When Carlos Maza, a gay activist who monitors the National Organization for Marriage, the “moderate” anti-gay marriage group (let’s face it, the ANTI-GAY HATE GROUP) went undercover to attend one of their weekend training sessions, he found himself connecting with another attendee in a surprising way.
Read the whole thing, it’s like a spy novel except with Leviticus-spouting Religious Right leaders trying to “turn” a roomful of impressionable college students, instead of Communist moles posing as tweed jacketed leather-patched college professors.
Yeah, it’s that complicated.
Also, take note of some interesting details:
- Many of the college attendees were from either BYU or Arizona State
- Most of the leaders were from the evangelical/fundamentalist/Biblical literalist end of the Protestant spectrum
- These groups are normally suspicious of each other but they worked together to pass CA’s anti-gay (marriage)Prop 8
- It’s not necessarily a good thing that the Catholic Archbishop of San Francisco helped to ram Prop 8 down gays’ throats.
- Retiring Episcopal Bishop Gene Robinson was involved in some kind of dialogue, curious about the reaction to him.
- Someone who works for the Institute of Religion and Democracy was also there. They hate Bp. Gene.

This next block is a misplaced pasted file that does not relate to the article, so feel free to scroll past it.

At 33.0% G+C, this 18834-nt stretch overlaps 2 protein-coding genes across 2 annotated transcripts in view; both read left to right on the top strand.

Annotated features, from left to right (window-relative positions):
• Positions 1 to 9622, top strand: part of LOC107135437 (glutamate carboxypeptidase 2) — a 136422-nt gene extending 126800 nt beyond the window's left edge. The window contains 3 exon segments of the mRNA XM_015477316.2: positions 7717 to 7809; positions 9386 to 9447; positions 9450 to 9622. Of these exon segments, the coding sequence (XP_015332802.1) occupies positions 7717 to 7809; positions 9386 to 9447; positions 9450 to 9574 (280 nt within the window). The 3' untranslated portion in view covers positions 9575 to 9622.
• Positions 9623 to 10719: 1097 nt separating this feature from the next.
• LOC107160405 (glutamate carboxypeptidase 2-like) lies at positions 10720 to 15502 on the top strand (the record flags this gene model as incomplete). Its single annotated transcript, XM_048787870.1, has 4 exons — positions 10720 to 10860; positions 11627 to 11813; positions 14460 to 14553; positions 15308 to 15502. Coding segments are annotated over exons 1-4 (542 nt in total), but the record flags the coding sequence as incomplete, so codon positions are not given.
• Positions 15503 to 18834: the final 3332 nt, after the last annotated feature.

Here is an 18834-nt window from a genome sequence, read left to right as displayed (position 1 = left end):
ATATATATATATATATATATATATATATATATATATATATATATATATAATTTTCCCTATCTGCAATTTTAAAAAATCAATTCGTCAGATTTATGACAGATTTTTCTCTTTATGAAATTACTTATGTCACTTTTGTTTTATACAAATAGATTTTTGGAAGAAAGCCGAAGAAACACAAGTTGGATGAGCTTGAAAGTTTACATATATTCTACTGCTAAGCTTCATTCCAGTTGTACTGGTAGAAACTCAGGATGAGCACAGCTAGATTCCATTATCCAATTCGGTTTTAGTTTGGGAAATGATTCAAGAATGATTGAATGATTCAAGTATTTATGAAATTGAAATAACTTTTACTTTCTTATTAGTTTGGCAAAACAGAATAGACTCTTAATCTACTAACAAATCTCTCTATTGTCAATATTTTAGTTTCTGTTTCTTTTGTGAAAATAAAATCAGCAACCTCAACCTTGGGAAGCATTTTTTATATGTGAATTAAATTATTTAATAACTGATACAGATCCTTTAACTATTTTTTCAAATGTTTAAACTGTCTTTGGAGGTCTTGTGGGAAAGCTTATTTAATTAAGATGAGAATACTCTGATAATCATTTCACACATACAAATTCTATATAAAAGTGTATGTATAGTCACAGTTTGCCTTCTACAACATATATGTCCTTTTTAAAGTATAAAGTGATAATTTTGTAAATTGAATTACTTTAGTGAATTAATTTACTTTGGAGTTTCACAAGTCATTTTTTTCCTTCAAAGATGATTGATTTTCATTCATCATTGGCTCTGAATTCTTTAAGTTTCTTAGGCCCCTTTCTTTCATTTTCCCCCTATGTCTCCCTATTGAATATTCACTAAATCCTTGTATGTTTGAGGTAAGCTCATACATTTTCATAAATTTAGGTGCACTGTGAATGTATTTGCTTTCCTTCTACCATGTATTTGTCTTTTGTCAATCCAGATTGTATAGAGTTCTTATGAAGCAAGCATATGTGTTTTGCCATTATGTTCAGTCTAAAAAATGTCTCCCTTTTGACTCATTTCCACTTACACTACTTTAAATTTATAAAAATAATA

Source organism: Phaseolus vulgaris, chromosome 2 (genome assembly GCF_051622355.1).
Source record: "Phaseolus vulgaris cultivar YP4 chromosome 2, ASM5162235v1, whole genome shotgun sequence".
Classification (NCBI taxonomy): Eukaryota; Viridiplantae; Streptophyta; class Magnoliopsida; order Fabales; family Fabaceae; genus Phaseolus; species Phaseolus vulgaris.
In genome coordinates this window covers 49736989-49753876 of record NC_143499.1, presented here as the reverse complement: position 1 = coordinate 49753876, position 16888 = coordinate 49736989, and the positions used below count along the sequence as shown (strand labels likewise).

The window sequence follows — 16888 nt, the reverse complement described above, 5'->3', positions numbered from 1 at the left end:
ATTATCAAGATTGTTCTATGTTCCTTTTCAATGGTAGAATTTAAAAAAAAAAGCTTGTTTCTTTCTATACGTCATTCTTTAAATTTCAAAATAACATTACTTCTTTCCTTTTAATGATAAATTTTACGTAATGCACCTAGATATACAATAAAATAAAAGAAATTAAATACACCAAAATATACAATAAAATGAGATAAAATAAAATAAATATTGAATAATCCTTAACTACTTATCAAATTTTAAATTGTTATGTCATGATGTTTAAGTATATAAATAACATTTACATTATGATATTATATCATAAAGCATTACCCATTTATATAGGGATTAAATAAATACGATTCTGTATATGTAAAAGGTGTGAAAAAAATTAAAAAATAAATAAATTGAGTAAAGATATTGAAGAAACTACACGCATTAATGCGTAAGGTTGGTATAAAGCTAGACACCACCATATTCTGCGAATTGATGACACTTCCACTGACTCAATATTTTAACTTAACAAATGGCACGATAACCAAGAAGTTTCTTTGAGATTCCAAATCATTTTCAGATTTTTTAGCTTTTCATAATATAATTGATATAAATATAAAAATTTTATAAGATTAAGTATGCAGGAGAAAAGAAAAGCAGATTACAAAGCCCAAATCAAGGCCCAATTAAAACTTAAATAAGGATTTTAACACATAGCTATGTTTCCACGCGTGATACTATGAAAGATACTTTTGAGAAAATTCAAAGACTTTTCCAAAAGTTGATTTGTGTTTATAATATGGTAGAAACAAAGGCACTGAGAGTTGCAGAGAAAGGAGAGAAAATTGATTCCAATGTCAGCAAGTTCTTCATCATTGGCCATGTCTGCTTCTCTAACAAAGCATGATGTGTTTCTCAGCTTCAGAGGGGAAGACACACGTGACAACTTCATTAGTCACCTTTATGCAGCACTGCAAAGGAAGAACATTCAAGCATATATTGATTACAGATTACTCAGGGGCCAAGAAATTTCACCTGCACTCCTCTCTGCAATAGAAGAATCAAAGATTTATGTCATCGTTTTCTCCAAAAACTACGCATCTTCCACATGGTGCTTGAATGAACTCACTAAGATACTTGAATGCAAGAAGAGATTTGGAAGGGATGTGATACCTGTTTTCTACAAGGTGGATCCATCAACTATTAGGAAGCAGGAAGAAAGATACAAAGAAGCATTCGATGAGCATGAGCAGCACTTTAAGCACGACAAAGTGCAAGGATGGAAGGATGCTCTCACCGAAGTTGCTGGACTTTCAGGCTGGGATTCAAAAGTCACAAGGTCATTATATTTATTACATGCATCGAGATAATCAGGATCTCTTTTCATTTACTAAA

Carlos attended the “It Takes A Family (To Raise A Village)” conference at the end of July, well before the Archbishop-Elect of San Francisco was arrested for drunk driving in San Diego, the same city where the conference was held. His election as Archbishop was announced with great joy and a little loathsomeness by one of the organizers while Carlos and other attendees were being bused to an event. Ugh.
In the empty lobby of a small hotel in San Diego, a conservative Mormon from Utah and a progressive gay activist from DC saw eye-to-eye on the overwhelming majority of “pro-family” and “pro-marriage” issues.
It was the kind of unholy alliance I never expected to form at an anti-gay conference.
Flying home the next morning, I thought about how small our differences had been all along. I’d spent the weekend thinking of myself as some kind of spy working behind “enemy lines,” assuming the worst about every person I met. I was terrified that I’d be discovered by the other attendees and felt certain that they’d turn on me the second they discovered who I was.